1.1. Introduction

Introduction to the concept of shared and participatory management, background and main dimensions

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For a while now, companies have noticeably been evolving their management models, either due to internal demand, their workers and company, or external demand, their clients, suppliers, competition, etc…

Over the years, companies and institutions have developed different supported organisational models, in many cases prompted by organisational theories defined by thinkers, philosophers, researchers, etc. Within these theories, the participation of people was already present as one of the main pillars of their hypotheses.

In 1900, Taylor, in his scientific theory, was already affirming among his principles that both work and responsibility should be shared by both the management and the workers. During the crisis of the 1930s, although Taylor’s theory contributed to the creation of wealth, its application was taken to the extreme and the strong alliance of workers led to the creation of the first unions.

The theory of bureaucracy, Weber (1924), emphasises worker responsibility and job specialisation.

It was Elton Mayo (1920) who came to the conclusion, in the Human Relations Theory, that emotional aspects are more important than physical ones and that the participation of workers influences their productivity; likewise, Mary Parker Follet stressed that an important task of company management is to understand the motivations of workers.

For Barnard (1938) in the theory of cooperative systems, he states that in order to achieve objectives, people did not do it alone, they interacted. In small companies, cooperation is assured, but within large companies is where management should promote participation.

The premise of behavioural theory (YEAR) is summarised as: ‘the best form of organisation is the one that allows employees at all levels to make decisions and collaborate in the fulfilment of objectives, according to their level of influence and authority’.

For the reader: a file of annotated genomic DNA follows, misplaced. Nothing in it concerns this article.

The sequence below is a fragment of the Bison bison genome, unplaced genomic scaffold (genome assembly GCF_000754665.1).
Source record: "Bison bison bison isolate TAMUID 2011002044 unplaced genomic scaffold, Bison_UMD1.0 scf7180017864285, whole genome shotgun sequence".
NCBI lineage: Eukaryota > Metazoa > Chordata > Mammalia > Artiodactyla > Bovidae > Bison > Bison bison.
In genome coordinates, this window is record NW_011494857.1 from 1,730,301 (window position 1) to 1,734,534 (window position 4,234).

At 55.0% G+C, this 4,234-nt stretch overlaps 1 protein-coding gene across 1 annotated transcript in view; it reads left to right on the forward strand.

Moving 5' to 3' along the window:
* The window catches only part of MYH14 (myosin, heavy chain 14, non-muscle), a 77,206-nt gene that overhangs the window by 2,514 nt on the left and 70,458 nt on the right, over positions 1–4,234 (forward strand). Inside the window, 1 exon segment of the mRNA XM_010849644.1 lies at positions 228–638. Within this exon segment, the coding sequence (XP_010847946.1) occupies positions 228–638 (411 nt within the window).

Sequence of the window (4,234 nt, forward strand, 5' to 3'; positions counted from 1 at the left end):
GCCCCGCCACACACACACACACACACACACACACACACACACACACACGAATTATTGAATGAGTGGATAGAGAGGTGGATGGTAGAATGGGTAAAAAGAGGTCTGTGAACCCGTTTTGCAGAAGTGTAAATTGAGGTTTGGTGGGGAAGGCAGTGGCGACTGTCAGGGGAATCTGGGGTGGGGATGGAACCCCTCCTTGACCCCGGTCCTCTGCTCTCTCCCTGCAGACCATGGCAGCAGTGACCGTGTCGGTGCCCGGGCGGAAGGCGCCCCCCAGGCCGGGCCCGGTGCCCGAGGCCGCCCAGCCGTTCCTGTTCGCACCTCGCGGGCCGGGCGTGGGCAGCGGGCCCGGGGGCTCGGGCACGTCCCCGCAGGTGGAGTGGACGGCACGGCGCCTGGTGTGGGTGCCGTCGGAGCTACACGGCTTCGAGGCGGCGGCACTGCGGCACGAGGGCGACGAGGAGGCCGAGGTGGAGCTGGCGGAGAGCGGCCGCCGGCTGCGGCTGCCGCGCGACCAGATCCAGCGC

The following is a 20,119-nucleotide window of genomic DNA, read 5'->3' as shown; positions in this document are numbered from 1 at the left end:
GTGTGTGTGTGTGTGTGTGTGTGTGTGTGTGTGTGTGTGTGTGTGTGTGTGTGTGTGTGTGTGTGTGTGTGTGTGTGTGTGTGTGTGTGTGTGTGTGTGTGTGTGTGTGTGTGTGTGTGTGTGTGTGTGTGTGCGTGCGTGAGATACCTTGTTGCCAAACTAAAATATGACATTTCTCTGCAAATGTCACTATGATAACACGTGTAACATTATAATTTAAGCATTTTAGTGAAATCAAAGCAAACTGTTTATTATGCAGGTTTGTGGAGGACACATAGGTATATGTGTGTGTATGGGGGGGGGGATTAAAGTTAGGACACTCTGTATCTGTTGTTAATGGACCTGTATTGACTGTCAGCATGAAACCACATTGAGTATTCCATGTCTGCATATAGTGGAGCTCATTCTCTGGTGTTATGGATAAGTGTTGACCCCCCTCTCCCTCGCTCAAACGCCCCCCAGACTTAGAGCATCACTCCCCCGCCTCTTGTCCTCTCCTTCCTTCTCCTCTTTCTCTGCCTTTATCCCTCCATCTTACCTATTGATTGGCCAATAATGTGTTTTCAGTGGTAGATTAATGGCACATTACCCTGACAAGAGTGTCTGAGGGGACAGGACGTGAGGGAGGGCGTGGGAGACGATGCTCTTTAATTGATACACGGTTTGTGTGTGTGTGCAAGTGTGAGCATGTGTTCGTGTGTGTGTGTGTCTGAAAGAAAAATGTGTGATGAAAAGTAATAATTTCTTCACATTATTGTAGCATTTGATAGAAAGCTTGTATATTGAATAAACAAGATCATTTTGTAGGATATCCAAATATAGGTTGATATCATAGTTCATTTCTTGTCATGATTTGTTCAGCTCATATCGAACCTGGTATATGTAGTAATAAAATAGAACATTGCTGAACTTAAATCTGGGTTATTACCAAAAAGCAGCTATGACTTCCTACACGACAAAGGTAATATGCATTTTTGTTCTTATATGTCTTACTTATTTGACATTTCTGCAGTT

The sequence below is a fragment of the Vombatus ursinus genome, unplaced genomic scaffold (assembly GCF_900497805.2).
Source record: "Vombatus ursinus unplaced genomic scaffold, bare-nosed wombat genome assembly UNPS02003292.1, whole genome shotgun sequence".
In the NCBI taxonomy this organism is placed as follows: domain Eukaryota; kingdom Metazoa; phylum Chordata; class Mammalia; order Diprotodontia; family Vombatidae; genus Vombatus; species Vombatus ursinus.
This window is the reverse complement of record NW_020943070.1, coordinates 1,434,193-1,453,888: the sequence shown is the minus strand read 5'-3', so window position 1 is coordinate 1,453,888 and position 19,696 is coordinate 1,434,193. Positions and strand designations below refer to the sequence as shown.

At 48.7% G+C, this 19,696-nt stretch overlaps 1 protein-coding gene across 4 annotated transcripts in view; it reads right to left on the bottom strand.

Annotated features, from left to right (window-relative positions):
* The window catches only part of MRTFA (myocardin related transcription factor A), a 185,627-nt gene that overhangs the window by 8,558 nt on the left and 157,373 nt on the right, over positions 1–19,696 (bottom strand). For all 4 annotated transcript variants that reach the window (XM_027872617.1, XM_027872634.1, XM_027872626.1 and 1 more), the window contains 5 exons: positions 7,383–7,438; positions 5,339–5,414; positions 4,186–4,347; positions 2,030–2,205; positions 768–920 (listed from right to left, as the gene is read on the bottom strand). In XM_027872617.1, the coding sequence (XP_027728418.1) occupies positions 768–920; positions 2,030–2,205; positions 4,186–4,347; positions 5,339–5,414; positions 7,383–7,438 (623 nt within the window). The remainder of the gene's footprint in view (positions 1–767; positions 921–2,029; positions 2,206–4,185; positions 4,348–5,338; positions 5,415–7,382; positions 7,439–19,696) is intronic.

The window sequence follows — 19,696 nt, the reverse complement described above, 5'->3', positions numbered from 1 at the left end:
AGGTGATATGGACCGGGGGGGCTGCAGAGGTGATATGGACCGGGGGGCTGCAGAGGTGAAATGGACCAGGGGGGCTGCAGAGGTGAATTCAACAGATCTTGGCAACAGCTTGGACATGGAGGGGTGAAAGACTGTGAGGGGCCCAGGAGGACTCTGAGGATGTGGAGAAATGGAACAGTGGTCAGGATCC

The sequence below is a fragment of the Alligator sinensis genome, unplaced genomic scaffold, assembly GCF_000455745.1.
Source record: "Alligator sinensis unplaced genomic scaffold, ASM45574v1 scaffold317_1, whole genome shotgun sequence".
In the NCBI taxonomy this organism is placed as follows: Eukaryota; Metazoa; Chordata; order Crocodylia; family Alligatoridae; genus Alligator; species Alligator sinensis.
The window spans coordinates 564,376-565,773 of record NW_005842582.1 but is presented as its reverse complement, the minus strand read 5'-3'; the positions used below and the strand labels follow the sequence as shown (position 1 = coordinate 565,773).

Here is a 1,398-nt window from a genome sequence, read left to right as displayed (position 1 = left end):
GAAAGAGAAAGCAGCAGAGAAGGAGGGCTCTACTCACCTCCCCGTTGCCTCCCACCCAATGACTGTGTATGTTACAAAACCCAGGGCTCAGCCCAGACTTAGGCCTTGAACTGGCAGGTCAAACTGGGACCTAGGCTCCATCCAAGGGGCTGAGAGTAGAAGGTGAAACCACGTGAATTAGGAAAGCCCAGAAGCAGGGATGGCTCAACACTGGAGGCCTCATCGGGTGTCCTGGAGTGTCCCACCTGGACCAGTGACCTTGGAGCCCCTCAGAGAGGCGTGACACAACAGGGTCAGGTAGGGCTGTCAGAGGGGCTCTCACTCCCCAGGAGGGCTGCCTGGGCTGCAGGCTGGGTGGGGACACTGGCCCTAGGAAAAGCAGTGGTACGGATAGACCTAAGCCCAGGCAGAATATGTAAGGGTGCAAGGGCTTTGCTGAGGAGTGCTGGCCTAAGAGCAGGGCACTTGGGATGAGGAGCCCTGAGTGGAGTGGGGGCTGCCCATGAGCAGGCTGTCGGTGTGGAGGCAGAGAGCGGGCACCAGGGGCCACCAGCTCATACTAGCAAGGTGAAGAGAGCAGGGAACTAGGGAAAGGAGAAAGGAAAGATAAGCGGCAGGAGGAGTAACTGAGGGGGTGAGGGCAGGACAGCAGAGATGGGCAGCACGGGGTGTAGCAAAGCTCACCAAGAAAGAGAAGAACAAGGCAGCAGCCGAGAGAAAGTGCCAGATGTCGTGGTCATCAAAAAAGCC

The Organisational Development Theory (year) is summarised as follows: ‘the best form of organisation is that which promotes planned change, based on interventions, in which collaboration between different organisational levels is possible’.

In later theories, mathematical, technological, environmental, ethical and economic variables appear, but in almost all cases they do not depart from the importance of the figure of the worker and their involvement in the organisation.

Evolution of Organisational theories

Source: Luis Arturo Rivas Tovar

But in order to move towards a participatory model, a cultural change is necessary, both in the company and for its owner, its managers and its workers.

Peter Drucker (1992) stated that cultural change is difficult and that leaders of organisations were in charge of leading change, affirming that he did not think leaders could change the culture and that they could only change some habits that were deeply rooted in their organisations.

But what is corporate culture? There are countless definitions that define it as a cultural change:

According to Davis (1984), organisational culture is the ‘the pattern of shared beliefs and values that give members of an institution meaning, and provide them with the rules for behaviour in their organisation’.

Chiavenato (1989) defines organisational culture as a system of beliefs and values, the accepted form of interaction and relationships that are typical of certain organisations.